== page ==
Lastly, I can’t ever have a proper opinion on men bailing out on women after they are pregnant. You can’t predict how you will feel. It is easy when to move on when it isn’t growing in your body. But that’s why I feel that with this information so easy to see on a daily basis, that I’m mad at both men and women for not taking it more seriously. Why is getting laid way more important than making sure you have the future you wanted? Why is the assumption that “its just sex” the best thing most people can say until they are 3 kids in the hole, 29 partners deep, and 1 future down in the drain?

    I’m just saying…at this point…you do it to yourself. Man or is just totally your fault.

    • Todd

      ” that’s why I feel that with this information so easy to see on a daily
      basis, that I’m mad at both men and women for not taking it more
      seriously. Why is getting laid way more important than making sure you
      have the future you wanted? Why is the assumption that “its just $ex”
      the best thing most people can say until they are 3 kids in the hole, 29
      partners deep, and 1 future down in the drain?”

      WORD. I find it amazing how one gender blames the other, when it takes both to tango. Reading some of the samples from the books “Promises I Can Keep” and “Doing The Best I Can” make me wonder how stupid people truly can be. Seriously, you hit it raw with some random person you met in the club, barely speak to except when it’s time to drink and/or hump, and you’re shocked, SHOCKED I say, that they aren’t the best of people and parents? I need folk to do better.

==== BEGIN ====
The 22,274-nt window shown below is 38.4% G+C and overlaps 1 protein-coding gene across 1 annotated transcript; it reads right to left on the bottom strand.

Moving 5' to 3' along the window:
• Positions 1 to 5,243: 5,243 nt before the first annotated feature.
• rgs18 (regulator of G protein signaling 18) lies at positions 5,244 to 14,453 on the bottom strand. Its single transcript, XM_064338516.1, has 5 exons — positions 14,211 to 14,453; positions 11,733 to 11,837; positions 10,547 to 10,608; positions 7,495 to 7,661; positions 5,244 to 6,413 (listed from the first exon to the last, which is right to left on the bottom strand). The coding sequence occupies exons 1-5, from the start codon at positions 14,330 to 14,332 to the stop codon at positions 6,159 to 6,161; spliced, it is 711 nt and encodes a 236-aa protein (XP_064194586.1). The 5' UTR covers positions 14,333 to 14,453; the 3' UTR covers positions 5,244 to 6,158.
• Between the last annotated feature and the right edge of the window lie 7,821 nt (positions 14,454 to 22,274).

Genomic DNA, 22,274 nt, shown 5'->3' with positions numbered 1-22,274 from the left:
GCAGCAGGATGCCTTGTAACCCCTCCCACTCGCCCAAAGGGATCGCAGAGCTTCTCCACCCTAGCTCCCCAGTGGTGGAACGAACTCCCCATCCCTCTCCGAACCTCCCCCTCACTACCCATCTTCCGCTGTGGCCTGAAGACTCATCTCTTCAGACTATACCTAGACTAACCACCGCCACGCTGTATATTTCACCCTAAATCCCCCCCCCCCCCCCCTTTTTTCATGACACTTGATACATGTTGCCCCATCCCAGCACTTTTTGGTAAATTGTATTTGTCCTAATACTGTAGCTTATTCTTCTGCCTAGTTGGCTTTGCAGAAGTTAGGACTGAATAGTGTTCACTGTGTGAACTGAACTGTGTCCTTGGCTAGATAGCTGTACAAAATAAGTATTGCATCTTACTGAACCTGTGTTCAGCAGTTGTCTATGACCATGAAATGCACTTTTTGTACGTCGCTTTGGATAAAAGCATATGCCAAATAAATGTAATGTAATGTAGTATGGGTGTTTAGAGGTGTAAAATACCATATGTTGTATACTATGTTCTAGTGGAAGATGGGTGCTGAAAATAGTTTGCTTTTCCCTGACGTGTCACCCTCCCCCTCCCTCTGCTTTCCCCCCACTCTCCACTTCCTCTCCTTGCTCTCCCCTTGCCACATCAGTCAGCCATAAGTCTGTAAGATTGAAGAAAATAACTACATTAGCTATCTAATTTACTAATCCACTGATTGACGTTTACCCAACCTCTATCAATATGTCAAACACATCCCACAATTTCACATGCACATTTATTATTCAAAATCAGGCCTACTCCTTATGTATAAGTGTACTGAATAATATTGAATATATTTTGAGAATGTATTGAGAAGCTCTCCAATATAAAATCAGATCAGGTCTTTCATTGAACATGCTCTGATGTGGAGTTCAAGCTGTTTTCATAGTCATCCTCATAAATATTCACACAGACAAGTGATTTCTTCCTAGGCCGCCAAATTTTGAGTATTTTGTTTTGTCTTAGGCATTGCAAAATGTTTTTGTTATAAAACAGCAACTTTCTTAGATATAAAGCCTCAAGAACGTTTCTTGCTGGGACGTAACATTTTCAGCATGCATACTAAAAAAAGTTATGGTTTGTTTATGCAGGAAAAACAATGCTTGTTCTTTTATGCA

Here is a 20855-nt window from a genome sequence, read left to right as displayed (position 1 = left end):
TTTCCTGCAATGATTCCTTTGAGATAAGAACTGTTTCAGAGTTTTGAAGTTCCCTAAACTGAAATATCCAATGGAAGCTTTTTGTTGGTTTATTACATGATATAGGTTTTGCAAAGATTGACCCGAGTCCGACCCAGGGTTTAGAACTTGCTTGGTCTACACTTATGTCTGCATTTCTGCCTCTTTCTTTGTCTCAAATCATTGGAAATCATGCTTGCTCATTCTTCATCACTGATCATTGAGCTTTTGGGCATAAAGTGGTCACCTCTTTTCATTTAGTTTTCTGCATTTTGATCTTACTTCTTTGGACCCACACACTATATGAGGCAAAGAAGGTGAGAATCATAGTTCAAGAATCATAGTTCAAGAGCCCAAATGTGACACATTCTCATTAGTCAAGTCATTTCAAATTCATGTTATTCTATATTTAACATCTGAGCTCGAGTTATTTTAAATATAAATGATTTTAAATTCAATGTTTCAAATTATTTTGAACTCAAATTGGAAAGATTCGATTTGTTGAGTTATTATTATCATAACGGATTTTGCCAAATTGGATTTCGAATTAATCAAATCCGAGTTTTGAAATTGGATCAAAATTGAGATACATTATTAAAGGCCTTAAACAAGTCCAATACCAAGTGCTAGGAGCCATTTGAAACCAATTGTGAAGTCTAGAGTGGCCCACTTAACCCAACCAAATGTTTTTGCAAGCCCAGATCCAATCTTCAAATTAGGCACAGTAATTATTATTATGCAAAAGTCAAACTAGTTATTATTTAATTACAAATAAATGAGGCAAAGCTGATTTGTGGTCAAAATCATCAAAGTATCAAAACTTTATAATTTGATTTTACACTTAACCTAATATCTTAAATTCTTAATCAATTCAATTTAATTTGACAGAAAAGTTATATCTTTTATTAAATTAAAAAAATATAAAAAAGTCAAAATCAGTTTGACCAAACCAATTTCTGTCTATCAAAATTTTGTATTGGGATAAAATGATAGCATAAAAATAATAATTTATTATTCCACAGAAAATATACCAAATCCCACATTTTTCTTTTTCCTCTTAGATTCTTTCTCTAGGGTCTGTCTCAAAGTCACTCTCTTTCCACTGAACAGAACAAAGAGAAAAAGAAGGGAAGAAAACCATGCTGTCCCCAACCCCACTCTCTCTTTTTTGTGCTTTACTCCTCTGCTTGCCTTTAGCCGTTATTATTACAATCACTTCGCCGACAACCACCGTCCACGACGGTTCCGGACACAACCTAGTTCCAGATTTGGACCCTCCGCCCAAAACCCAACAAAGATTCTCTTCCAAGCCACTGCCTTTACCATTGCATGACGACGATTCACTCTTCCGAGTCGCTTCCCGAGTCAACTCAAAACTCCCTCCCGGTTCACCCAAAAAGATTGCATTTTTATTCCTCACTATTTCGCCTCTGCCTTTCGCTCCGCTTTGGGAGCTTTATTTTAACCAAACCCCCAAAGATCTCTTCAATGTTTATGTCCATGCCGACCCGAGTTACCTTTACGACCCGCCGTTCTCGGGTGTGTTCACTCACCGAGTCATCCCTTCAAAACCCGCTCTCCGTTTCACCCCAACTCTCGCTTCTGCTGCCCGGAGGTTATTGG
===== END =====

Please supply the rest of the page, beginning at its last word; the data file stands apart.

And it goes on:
• h.h.h.

    Fellas it’s a cole world. #noKendrick

    this part of culture will never be fair towards us, it is what it is.
    you lose all rights to any say in the pregnancy once the sp*** is released.
    even sp*** donors have been held liable for support.
    so if you don’t want kids, don’t have sex.
    problem solved.

    do i believe what i wrote is the right thing? nope. Obsidian had somewhat of a right idea.
    but ‘the right thing’ isn’t what’s acceptable.
    so complain if you must, but the rules won’t change.

  • Ani-Q

    No. Men dont have a say in the process. A man’s biological responsibility ends when he has ‘delivered’ viable sperm to a woman with a viable womb and ovum. After fertilization, all bets are off. The very existence of this child is link to my heartbeat and my next breath. I dont exist, the child wont existence. Men can drop dead the very next day and the process of growth and development of the child wont end with them.
    Women are most vulnerable when they are pregnant. Everything has changed for us; from our eating habits, to our mood, to doing very mundane tasks that can put us and the child at risk. Even then, women are still limited in our control over the process.We can do everything by the book; giving birth in sweat, tears, blood and pain and things can still end badly. Men can still do whatever, hell you can go a impregnate someone else in the meantime.